December 16, 2018

SAT Reading: Top 5 Concepts to Prepare For

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If you're taking the SAT, you may be wondering what concepts you should be prepared to tackle on test day. Knowing what to expect can help get you into the right frame of mind and decrease your anxiety.

What follows is an overview of the reading section. It contains 52 questions across five passages:

  • One literature
  • One history
  • One social science
  • Two science

Either the history or one of the science passages is paired, meaning there are two passages related to the same topic in some way—usually contrasting viewpoints, similar viewpoints, or the second passage expanding on the first. On a typical test, two to four questions will ask about both passages.

The social science passage usually has a graph; one of the two science passages often has a graph as well. You can expect two to three questions about the graph.

Each passage contains an introductory blurb—read it to get important information concerning the time period or the context of the passage (e.g., information about a particular law discussed in the passage).

Here are the top five concepts you should be prepared to encounter in the SAT reading section:

  1. Reading comprehension/inference: These questions are similar but not exactly the same.  Comprehension questions require you to restate what the passage says about a topic, but the passage contains the information directly.  You just have to recognize the information when it has been restated.

Inference questions can be a bit more difficult. They require you to draw a conclusion about the correct answer based on the information given in the passage. In other words, answers to inference questions are not directly stated—they test your ability to "put 2 and 2 together."

  1. Main idea/central idea: These questions ask you to determine the overall main point of a passage, paragraph, or sometimes multiple paragraphs. The key to answering this type of question is to remember that the main idea is the topic that is discussed most often.

Purpose

    This type of question requires you to identify what the author wanted to convey by using a certain word, phrase, sentence, paragraph, rhetorical device (e.g., metaphor), or the entire passage. Try reading the passage without the word in question to determine its purpose.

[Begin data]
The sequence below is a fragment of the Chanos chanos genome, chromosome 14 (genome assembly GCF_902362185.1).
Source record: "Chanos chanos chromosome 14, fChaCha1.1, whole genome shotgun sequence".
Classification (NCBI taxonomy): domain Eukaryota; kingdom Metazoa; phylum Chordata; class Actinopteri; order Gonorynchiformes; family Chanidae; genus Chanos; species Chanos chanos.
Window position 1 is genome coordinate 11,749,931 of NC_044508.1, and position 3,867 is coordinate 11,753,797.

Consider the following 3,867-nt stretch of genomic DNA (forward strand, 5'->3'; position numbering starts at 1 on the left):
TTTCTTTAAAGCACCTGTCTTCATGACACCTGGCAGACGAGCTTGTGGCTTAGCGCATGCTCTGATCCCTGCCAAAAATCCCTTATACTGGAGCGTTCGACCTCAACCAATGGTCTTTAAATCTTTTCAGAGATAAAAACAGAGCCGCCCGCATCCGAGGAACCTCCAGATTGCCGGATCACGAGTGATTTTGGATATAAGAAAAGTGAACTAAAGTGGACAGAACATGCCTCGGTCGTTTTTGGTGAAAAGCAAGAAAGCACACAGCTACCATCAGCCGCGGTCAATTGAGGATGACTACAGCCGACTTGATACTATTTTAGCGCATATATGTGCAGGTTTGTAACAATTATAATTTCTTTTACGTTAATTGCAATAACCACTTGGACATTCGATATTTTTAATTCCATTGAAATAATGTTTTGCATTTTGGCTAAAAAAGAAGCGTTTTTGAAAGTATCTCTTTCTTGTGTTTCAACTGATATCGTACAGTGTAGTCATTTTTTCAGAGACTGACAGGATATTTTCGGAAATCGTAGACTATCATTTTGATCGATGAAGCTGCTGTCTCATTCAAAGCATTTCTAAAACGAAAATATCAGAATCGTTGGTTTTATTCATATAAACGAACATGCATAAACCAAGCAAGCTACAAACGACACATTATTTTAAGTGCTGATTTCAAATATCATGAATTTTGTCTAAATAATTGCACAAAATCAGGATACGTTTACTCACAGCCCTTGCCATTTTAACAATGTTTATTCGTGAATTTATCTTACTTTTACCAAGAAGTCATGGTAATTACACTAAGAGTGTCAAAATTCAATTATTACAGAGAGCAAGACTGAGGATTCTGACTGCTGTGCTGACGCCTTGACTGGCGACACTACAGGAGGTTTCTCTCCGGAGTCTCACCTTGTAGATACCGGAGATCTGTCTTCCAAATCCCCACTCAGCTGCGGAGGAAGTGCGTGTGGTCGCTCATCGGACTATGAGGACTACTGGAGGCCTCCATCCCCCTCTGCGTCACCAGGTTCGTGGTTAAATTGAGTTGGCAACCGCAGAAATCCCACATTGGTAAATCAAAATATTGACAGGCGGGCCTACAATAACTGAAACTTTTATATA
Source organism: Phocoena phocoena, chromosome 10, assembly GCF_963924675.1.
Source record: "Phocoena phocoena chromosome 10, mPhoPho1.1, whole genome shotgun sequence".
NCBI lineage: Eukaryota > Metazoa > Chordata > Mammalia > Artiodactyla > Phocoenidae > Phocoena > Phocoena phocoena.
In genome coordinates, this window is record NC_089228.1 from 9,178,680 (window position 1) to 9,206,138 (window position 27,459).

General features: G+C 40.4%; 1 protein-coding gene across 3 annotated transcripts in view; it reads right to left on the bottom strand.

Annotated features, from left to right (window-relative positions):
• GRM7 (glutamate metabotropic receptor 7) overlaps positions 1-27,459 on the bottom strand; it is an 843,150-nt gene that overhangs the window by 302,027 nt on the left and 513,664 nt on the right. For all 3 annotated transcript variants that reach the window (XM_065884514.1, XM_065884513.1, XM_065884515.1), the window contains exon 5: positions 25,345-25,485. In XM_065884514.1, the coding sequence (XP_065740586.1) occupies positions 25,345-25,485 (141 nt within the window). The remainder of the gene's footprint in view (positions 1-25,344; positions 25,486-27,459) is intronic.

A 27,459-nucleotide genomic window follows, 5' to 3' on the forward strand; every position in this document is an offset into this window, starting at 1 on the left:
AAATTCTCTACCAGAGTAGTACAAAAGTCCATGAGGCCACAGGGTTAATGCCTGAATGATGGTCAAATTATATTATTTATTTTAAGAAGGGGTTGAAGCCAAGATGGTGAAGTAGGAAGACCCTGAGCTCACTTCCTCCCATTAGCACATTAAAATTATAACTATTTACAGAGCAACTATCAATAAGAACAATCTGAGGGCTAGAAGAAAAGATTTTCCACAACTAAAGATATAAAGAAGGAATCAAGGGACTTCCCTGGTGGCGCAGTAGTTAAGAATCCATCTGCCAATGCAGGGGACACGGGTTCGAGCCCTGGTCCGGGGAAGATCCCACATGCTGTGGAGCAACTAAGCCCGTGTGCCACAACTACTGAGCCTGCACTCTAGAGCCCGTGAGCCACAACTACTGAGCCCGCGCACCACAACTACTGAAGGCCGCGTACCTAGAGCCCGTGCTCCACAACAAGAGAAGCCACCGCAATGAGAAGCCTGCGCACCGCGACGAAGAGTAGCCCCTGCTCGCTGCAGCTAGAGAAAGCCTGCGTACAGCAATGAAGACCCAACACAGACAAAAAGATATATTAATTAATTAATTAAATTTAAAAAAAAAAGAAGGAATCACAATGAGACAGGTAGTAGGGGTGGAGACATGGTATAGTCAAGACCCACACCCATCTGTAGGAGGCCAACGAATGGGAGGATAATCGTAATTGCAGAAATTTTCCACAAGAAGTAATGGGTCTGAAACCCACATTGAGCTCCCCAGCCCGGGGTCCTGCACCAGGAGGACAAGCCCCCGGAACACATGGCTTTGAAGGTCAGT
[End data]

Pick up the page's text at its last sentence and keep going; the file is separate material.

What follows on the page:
1. Relationships: These questions require you to understand the relationship between ideas discussed in the passage. The two most common types of relationship questions are cause and effect and compare and contrast.
  • For cause and effect, the question stem will identify either the cause or the effect.

Cause example: It can reasonably be inferred from the passage that when [something happens]...

Effect example: The author implies that [some items] were particularly suitable for the study described in the passage because they...

Your job is to match the correct effect/cause to the cause/effect in the question stem.

  • In compare and contrast questions, the question stem will tell you the topic and whether you should compare or contrast.

Example: A significant difference between the two arguments against [something] discussed in the third paragraph (lines 36–53) is that the first argument…

You must determine the difference between the two arguments, which means you will contrast them. You would compare the arguments by determining how they were alike.

  1. Graphs:  Expect to encounter graph questions in social science and science passages.  Some graph questions are fairly straightforward, requiring you to read the graph and correctly identify the information asked for in the question. It is critical to read the title, labels, legends, and any notes to make sure you understand what information the graph provides.

Two types of graph questions tend to be trickier than others because they ask you to apply ideas in the passage and/or the graph to find the correct answer. They’re referred to as graphic/text questions.

  • Support (or refute) a statement: These questions ask you to determine which statement is supported or refuted by the graph. Sometimes the statements are from the passage, but not always.

Support statement example: The figure supports which of the following statements about [something]?

When answering this type of question, compare each possible answer choice to the graph to determine if the figure supports it.

  • Not: These questions require you to determine which statement is shown by the graph but NOT in the passage. Students who miss these questions typically misread the NOT, instead choosing the answer that is found in both the graph AND the passage.

NOT example: According to the passage and the table, which statement is reflected in the graph but NOT in the passage?

To answer correctly,

    Read the question carefully—these questions usually come at the end of the question set when you are tired, and it is easier to make mistakes.
  1. Read each answer choice and eliminate those you find in the passage.
  2. If you do NOT find the statement in the passage, check to be sure that it is reflected in the graph before selecting it.

The most effective way to prepare for the SAT reading section is to complete plenty of practice questions of each passage type, ensuring that whatever you use to study has a detailed rationale for answers, so you understand why each answer choice is right or wrong. Practice will eliminate surprises on test day and help you achieve a high score.


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